John Andrews’ eulogising comments on his Costa Rican holiday suggesting we should scrap our Armed Forces would leave this country isolated with no friends or supportive neighbours.
His interesting argument ignores history and the negotiating power of ‘sabre rattling’ if and when required. I don’t think lucky Costa Rica actually needs an army.
This mini nation is in a strategic area a mere 200 miles from the once US protected ‘Canal Zone’ in Panama. I’m sure if Costa Rica, which is only a 100 mile wide strip surrounded by ocean on two sides, did feel any threat from its two neighbours it would just call on the US for support.
An army, by definition a land force, is therefore a superfluous and unnecessary expense for Costa Rica. Larger countries however, like ours, which over the centuries have had aggressive neighbours feel safer with some defence capability to draw on whatever the cost to our national debt. Smaller nations like Switzerland, Iceland, Tibet etc, have geographic and political factors which make them strategically unimportant, or they have protective friends.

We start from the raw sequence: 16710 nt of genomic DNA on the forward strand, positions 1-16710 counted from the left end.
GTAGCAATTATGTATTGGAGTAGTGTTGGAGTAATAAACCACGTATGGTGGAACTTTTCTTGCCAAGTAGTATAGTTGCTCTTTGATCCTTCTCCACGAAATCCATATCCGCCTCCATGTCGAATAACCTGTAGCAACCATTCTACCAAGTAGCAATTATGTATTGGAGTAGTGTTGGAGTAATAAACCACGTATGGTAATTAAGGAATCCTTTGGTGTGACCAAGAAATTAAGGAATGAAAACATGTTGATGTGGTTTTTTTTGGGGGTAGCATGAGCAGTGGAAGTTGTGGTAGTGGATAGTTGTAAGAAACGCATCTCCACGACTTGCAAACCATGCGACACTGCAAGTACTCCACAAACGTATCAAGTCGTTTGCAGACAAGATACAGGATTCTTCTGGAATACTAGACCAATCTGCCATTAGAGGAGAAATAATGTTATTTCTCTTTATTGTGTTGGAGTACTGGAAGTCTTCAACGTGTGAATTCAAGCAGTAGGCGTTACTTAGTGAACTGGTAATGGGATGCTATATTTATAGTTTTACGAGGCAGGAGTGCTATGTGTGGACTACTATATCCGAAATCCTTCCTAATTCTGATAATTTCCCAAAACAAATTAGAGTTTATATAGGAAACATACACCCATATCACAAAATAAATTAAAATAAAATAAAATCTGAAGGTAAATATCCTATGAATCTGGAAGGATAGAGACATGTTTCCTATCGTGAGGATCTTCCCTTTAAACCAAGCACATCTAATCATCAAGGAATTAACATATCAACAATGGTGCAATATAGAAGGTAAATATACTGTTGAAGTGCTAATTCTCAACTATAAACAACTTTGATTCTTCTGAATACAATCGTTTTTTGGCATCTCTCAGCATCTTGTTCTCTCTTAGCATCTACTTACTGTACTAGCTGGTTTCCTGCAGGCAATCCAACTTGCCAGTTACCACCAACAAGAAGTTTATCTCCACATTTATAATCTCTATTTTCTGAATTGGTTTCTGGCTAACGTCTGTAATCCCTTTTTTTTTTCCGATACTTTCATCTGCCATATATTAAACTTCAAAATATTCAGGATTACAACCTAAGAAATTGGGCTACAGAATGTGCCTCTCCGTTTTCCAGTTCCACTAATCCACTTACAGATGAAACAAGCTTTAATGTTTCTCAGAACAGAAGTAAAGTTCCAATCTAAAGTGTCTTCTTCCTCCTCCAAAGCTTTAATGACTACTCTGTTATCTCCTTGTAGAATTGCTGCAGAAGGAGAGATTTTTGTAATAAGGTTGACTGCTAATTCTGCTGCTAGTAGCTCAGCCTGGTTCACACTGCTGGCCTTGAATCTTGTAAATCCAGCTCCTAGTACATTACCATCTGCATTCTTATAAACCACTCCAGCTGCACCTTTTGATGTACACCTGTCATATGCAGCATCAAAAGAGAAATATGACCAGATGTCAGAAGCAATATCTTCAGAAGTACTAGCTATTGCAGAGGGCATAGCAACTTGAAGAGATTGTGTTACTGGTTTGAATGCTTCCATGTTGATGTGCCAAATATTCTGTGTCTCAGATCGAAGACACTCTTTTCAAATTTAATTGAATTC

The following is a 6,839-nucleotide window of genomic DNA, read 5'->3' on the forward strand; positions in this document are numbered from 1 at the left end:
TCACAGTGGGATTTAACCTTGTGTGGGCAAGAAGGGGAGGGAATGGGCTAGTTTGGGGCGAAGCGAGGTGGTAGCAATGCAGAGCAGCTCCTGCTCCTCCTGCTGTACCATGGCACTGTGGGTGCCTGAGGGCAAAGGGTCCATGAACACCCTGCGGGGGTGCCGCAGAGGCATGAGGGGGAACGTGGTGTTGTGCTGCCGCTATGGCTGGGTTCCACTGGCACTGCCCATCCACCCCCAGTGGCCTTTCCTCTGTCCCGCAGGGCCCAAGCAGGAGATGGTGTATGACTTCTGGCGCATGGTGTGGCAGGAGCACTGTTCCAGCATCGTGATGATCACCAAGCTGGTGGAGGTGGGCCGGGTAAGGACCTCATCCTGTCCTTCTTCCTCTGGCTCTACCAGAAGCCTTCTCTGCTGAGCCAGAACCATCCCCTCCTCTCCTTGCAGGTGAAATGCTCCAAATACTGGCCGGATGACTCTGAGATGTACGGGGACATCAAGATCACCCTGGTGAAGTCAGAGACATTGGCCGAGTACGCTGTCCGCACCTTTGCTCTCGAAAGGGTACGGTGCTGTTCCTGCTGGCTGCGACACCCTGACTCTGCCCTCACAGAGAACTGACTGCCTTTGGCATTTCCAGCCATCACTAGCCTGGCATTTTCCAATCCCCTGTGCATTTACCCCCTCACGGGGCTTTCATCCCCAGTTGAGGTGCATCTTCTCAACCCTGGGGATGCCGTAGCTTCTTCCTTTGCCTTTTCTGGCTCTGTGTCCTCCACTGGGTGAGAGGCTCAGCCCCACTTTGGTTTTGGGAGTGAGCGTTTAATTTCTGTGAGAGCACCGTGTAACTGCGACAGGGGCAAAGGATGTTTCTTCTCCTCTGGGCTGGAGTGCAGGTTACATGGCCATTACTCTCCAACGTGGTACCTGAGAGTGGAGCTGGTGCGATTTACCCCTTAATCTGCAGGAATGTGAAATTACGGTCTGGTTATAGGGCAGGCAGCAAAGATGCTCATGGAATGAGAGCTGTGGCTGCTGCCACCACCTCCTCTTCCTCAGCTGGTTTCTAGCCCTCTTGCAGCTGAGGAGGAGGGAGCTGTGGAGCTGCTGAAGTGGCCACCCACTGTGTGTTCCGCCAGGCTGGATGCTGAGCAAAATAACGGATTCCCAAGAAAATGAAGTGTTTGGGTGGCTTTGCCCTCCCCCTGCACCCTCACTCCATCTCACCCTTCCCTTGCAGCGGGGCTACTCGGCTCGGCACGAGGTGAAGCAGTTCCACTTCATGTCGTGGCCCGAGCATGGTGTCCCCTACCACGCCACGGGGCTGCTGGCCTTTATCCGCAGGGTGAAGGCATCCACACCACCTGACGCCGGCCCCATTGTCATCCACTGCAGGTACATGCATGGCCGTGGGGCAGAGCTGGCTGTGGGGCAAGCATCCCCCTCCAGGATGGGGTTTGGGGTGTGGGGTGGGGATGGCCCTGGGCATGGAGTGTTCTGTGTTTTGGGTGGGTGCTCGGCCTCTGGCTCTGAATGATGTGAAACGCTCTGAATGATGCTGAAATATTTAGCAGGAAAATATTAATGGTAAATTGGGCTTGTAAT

History actually tells us in Britain three things about maintaining expensive armies. If we didn’t have armies there’d be no national debt. This means without a national debt we’d all be speaking either German, French or even Spanish. Therefore, unfortunately, national debt is a good thing.